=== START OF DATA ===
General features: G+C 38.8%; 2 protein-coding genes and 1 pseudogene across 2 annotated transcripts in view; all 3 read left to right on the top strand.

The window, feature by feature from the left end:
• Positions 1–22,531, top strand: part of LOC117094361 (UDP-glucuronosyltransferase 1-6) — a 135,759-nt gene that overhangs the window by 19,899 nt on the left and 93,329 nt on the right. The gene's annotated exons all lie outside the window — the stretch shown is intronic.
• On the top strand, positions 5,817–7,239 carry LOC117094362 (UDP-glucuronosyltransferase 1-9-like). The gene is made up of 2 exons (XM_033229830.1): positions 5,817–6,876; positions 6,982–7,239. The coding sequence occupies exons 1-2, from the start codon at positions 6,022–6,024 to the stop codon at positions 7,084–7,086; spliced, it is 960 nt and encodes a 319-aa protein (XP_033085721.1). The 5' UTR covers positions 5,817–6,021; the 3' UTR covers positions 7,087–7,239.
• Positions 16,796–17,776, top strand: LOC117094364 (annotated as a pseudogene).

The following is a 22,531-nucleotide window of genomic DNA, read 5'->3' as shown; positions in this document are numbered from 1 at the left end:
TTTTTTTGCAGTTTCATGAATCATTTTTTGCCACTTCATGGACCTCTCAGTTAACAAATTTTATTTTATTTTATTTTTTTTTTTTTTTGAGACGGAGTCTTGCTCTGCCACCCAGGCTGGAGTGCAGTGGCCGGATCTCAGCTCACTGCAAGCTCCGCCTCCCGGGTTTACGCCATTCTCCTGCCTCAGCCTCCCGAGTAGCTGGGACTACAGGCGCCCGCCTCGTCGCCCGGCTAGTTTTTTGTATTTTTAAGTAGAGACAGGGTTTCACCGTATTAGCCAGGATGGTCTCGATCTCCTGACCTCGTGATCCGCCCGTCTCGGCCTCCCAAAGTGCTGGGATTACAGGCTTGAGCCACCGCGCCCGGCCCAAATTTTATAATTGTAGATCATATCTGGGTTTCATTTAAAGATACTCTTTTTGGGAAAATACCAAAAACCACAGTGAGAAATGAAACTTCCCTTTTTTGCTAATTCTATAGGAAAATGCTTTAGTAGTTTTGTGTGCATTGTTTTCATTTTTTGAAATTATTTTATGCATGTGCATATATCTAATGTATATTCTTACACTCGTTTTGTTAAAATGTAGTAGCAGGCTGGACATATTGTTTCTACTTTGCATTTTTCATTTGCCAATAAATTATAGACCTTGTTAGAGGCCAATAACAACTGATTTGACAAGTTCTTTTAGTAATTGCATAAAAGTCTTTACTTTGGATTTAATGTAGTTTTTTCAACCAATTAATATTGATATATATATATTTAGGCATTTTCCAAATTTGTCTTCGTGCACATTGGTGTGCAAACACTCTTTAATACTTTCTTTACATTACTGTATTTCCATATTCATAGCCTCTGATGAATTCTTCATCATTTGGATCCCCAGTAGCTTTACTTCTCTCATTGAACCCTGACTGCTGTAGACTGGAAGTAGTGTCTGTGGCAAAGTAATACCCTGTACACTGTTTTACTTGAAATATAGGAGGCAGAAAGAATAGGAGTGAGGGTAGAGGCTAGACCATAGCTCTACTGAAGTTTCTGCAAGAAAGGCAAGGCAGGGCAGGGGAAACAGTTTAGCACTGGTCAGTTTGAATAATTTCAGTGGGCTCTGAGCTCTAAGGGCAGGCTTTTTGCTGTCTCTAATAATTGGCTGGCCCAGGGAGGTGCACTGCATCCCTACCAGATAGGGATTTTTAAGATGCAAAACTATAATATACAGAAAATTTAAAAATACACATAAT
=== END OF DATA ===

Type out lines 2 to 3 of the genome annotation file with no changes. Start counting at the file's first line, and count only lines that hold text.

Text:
The window, feature by feature from the left end:
• Positions 1–22,531, top strand: part of LOC117094361 (UDP-glucuronosyltransferase 1-6) — a 135,759-nt gene that overhangs the window by 19,899 nt on the left and 93,329 nt on the right. The gene's annotated exons all lie outside the window — the stretch shown is intronic.